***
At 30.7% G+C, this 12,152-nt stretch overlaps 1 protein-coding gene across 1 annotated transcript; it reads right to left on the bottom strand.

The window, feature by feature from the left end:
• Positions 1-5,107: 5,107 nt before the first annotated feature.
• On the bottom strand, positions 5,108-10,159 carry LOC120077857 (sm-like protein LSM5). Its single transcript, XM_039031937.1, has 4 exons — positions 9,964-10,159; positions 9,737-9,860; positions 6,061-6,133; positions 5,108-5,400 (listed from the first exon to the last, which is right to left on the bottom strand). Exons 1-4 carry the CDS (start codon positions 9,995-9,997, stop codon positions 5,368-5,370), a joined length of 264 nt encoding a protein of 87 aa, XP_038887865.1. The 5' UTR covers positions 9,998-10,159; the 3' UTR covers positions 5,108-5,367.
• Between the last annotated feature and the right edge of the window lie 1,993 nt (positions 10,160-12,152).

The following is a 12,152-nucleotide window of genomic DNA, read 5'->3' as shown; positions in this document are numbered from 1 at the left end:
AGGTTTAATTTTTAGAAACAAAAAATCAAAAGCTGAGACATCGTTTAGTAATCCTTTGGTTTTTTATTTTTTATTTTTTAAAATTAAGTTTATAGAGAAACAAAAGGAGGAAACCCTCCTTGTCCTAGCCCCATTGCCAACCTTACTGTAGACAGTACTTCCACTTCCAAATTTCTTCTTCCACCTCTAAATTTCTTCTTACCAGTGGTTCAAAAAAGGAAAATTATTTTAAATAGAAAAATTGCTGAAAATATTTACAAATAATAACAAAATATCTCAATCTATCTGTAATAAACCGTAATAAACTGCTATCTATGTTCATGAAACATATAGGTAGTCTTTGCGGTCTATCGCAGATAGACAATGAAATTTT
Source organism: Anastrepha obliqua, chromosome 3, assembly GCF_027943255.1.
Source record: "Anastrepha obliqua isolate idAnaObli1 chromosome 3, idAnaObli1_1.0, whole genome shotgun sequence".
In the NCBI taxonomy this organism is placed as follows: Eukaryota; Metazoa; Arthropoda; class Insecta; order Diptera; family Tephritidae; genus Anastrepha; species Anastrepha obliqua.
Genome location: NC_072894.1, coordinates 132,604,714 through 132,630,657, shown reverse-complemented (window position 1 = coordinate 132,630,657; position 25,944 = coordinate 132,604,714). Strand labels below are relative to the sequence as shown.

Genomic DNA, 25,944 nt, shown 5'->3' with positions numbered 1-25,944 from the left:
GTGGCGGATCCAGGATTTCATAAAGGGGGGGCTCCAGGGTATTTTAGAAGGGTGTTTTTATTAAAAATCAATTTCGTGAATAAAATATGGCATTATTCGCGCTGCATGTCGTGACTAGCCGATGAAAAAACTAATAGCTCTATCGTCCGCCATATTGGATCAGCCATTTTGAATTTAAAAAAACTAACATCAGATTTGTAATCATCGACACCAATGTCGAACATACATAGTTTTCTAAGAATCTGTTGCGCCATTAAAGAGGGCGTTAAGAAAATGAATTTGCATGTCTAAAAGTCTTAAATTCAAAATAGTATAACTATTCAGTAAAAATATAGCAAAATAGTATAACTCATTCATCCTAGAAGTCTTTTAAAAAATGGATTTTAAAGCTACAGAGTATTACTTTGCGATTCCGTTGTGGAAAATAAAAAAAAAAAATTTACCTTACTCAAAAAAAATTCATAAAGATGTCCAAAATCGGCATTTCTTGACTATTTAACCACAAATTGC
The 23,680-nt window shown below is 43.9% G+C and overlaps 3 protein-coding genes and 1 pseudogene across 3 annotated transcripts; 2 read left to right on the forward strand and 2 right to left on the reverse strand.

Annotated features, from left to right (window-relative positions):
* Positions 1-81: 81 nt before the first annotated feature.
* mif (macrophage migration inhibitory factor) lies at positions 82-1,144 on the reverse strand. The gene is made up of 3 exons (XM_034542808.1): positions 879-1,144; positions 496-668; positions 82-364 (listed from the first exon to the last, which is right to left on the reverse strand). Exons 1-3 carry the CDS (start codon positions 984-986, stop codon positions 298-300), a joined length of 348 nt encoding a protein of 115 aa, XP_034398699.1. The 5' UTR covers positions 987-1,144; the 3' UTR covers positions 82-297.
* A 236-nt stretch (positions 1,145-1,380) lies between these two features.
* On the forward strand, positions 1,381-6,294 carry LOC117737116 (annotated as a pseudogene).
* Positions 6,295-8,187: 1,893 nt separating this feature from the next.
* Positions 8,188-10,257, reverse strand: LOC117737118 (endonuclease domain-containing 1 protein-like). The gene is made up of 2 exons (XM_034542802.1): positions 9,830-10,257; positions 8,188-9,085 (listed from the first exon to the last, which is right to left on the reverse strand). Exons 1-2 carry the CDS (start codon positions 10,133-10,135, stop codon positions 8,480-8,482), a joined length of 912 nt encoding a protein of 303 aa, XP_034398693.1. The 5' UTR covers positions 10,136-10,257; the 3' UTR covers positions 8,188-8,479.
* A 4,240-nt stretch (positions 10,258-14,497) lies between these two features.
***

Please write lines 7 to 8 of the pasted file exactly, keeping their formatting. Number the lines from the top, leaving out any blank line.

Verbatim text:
AGGTTTAATTTTTAGAAACAAAAAATCAAAAGCTGAGACATCGTTTAGTAATCCTTTGGTTTTTTATTTTTTATTTTTTAAAATTAAGTTTATAGAGAAACAAAAGGAGGAAACCCTCCTTGTCCTAGCCCCATTGCCAACCTTACTGTAGACAGTACTTCCACTTCCAAATTTCTTCTTCCACCTCTAAATTTCTTCTTACCAGTGGTTCAAAAAAGGAAAATTATTTTAAATAGAAAAATTGCTGAAAATATTTACAAATAATAACAAAATATCTCAATCTATCTGTAATAAACCGTAATAAACTGCTATCTATGTTCATGAAACATATAGGTAGTCTTTGCGGTCTATCGCAGATAGACAATGAAATTTT
Source organism: Anastrepha obliqua, chromosome 3, assembly GCF_027943255.1.